When David had to flee the presence of King Saul, there were not too many places for him to take refuge. Imagine hiding out in a cold, dark cave – all alone, knowing that you were being hunted by the King and his army. Add to the emotional conflict of the situation, that David had done nothing wrong; King Saul was simply jealous of David’s relationship with God and threatened by the knowledge that David would one day replace him as King.

David had gone from shepherd to soldier to King’s companion to cave-dwelling fugitive. God was allowing everything to be crushed out of David – little by little.

So, what did this crushing circumstance produce in David? How did he respond? Continue reading


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To Walk With God

Contemplating the Way in Which One Walks with God… One Step at a Time
A Mars Hill Staff Devotional by Ray Stedman and Fred Carpenter

Read the Scripture: Genesis 5:1-27

And after he became the father of Methuselah, Enoch walked with God 300 years and had other sons and daughters… Enoch walked with God; then he was no more, because God took him away (Genesis 5:22, 24).

This account says twice that, before he was taken up, Enoch walked with God. I love the story of the little girl who was telling her mother the story of Enoch. She said, Enoch used to take long walks with God. One day he walked so far God said, ‘It’s too far to go back; come on home with me.’ That is what happened to Enoch.

What does it mean to walk with God? Here is a man who, in the midst of a brilliant but godless generation, walked with God. What does it mean? Enoch did not literally walk with God; this is unquestionably a figurative expression, but a figurative walk involves the same thing today as it did then. First, it means he went in the same direction God went. He was moving the way God was going. God is forever moving in human history. He is moving now to accomplish certain things in human life, and He has been doing so for centuries. The person who walks with God is the person who knows which way God is going and goes the same way. Now, what is that? Perhaps we cannot indicate it positively, but we certainly can negatively: God moves always in unswerving hostility toward sin. He is opposed to that which destroys and wrecks human life. No matter how good it looks, no matter how attractive it seems, God is against it. And the person who walks with God is the person who walks in unswerving hostility toward sin in his or her own life and refuses to make up with it or permit it to rule or to reign. That is the first thing in a walk with God. Continue reading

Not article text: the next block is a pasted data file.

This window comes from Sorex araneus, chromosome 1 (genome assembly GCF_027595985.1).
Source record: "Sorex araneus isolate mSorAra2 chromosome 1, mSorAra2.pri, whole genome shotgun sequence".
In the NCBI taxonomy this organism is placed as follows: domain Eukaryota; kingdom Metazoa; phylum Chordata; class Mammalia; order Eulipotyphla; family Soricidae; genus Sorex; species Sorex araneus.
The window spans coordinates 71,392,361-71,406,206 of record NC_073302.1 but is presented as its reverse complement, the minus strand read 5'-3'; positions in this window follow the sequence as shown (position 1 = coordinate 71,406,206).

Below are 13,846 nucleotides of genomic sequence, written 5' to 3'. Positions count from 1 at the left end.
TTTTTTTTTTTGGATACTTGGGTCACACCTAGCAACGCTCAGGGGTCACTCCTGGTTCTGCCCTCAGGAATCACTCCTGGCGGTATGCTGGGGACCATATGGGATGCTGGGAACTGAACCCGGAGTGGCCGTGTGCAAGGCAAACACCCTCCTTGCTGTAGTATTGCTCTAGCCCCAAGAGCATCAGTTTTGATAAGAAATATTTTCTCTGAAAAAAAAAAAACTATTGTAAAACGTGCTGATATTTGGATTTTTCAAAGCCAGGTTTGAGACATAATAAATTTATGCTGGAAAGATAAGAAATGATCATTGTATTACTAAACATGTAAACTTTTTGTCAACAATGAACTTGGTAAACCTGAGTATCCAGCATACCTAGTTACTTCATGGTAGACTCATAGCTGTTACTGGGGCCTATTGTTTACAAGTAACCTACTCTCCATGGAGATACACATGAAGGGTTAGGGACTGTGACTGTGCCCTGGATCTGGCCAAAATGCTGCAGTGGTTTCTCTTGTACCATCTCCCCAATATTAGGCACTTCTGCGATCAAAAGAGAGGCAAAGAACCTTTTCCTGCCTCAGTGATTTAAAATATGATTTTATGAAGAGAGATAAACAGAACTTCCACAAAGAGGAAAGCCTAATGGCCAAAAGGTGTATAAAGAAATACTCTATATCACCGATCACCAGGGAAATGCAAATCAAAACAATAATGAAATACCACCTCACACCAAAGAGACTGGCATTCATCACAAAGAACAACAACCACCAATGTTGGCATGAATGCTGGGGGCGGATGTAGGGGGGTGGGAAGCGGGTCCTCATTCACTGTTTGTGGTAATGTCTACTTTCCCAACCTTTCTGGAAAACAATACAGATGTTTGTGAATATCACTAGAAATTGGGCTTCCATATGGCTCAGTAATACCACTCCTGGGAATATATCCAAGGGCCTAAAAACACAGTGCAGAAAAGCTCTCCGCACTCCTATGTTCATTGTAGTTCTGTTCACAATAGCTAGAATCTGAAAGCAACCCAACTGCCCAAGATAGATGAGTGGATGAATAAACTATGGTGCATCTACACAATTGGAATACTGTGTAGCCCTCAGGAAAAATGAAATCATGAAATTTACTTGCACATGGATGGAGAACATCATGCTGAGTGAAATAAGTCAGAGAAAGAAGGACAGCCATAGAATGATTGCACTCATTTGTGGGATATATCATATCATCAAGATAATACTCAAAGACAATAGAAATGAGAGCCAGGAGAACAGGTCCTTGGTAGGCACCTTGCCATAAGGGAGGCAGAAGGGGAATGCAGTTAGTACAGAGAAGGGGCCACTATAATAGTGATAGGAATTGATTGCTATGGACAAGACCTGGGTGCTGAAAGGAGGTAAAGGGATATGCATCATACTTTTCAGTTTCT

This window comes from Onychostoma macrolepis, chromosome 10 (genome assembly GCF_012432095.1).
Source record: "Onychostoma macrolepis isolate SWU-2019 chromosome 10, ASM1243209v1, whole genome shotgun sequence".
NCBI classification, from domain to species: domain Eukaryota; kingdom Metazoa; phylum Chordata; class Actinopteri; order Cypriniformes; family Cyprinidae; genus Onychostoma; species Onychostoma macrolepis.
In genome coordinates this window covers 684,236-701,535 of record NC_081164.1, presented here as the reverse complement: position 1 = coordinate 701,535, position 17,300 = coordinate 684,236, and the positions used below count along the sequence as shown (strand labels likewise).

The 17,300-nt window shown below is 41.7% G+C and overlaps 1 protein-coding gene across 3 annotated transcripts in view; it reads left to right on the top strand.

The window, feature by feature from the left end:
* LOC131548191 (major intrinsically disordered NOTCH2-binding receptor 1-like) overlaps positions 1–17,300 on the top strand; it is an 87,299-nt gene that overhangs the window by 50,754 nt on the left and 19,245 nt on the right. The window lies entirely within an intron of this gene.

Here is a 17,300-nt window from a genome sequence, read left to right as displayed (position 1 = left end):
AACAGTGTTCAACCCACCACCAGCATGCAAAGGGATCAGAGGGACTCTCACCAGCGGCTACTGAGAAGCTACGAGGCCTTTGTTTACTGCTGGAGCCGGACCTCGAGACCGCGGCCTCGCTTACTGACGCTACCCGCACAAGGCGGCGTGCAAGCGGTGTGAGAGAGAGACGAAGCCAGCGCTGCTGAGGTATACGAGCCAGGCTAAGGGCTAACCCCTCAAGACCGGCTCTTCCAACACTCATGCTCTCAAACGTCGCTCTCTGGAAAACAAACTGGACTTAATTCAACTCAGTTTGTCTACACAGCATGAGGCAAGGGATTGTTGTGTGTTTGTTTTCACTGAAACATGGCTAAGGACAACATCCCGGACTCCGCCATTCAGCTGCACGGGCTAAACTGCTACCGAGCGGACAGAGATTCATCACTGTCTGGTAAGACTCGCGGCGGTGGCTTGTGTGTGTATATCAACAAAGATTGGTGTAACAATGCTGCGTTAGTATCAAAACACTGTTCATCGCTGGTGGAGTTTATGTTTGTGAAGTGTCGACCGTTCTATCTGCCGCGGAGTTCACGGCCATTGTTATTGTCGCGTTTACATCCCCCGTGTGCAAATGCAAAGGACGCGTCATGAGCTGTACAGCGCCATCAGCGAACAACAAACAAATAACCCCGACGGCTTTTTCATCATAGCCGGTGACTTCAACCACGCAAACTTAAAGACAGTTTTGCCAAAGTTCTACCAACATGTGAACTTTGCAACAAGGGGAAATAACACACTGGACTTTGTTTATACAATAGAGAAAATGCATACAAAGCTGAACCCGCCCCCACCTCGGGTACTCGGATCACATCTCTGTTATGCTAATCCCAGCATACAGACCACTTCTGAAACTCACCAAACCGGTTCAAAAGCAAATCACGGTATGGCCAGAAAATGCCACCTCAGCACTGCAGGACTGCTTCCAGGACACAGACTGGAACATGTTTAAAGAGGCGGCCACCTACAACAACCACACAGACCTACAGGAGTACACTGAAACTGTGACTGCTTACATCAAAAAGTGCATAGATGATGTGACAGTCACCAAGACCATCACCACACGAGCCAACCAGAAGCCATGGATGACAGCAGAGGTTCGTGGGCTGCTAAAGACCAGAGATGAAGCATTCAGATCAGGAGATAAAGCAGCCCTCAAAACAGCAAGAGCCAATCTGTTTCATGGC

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Broken but Redeemed

God has blessed Mars Hill with an incredible team of men and women who love Jesus – the risen, reigning, and returning King. Together, we passionately pursue Him as we work to see the Great Commission fulfilled. Together, we study the Scriptures. We embrace and celebrate the mystery of faith and the magnificence of our AWESOME God. And we long for our Savior’s return, when we will know fully as we are fully known.

The Holy Spirit has breathed unique wisdom, discernment and gifts for service into each member of our staff. That said, we are delighted to commence a new series of devotionals, in which each member of our staff will be sharing insights from their inimitable journey with our Father.

We hope that God’s redemptive work in our lives will resonate with what He’s doing in yours.


Today’s Devotional is from team member, Randy Templeton.
Randy is a Marketing Executive who is currently doing some
volunteer research and consulting on our internet ministry.

It was the week before Christmas and I was over visiting with several of my life-long single friends, including a new person I had never met, my future wife.  Sandy had with her a 6-month old baby boy, my future son, Michael.  For some reason, I was drawn to him, especially odd for a single guy, who was the baby of his family, and someone who rarely held a baby in his life. Michael as a baby had a great gift for crying, so I held him for awhile and then a while longer and eventually until he fell asleep. Sandy, I know was sure by now I was unusual.Randy1